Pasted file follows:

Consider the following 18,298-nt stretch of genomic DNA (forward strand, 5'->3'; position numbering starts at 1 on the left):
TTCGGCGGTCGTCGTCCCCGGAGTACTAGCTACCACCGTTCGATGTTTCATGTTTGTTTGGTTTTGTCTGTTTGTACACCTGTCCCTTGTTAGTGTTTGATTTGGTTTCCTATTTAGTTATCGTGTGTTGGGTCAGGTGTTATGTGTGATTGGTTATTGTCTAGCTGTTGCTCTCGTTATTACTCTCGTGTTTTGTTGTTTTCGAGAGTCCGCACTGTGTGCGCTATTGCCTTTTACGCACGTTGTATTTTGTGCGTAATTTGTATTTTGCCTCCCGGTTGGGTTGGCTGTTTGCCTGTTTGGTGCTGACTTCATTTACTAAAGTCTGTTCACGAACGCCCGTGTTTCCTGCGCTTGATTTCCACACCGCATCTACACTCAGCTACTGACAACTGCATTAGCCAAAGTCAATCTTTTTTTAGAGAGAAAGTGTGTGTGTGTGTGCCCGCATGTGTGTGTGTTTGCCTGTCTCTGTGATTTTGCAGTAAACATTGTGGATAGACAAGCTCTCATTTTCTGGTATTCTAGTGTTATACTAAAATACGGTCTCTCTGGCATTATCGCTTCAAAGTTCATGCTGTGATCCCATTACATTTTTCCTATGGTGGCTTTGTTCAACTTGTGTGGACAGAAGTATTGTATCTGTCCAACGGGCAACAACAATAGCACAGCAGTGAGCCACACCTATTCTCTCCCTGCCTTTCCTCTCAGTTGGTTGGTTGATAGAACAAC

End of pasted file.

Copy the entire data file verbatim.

Consider the following 18,298-nt stretch of genomic DNA (forward strand, 5'->3'; position numbering starts at 1 on the left):
TTCGGCGGTCGTCGTCCCCGGAGTACTAGCTACCACCGTTCGATGTTTCATGTTTGTTTGGTTTTGTCTGTTTGTACACCTGTCCCTTGTTAGTGTTTGATTTGGTTTCCTATTTAGTTATCGTGTGTTGGGTCAGGTGTTATGTGTGATTGGTTATTGTCTAGCTGTTGCTCTCGTTATTACTCTCGTGTTTTGTTGTTTTCGAGAGTCCGCACTGTGTGCGCTATTGCCTTTTACGCACGTTGTATTTTGTGCGTAATTTGTATTTTGCCTCCCGGTTGGGTTGGCTGTTTGCCTGTTTGGTGCTGACTTCATTTACTAAAGTCTGTTCACGAACGCCCGTGTTTCCTGCGCTTGATTTCCACACCGCATCTACACTCAGCTACTGACAACTGCATTAGCCAAAGTCAATCTTTTTTTAGAGAGAAAGTGTGTGTGTGTGTGCCCGCATGTGTGTGTGTTTGCCTGTCTCTGTGATTTTGCAGTAAACATTGTGGATAGACAAGCTCTCATTTTCTGGTATTCTAGTGTTATACTAAAATACGGTCTCTCTGGCATTATCGCTTCAAAGTTCATGCTGTGATCCCATTACATTTTTCCTATGGTGGCTTTGTTCAACTTGTGTGGACAGAAGTATTGTATCTGTCCAACGGGCAACAACAATAGCACAGCAGTGAGCCACACCTATTCTCTCCCTGCCTTTCCTCTCAGTTGGTTGGTTGATAGAACAAC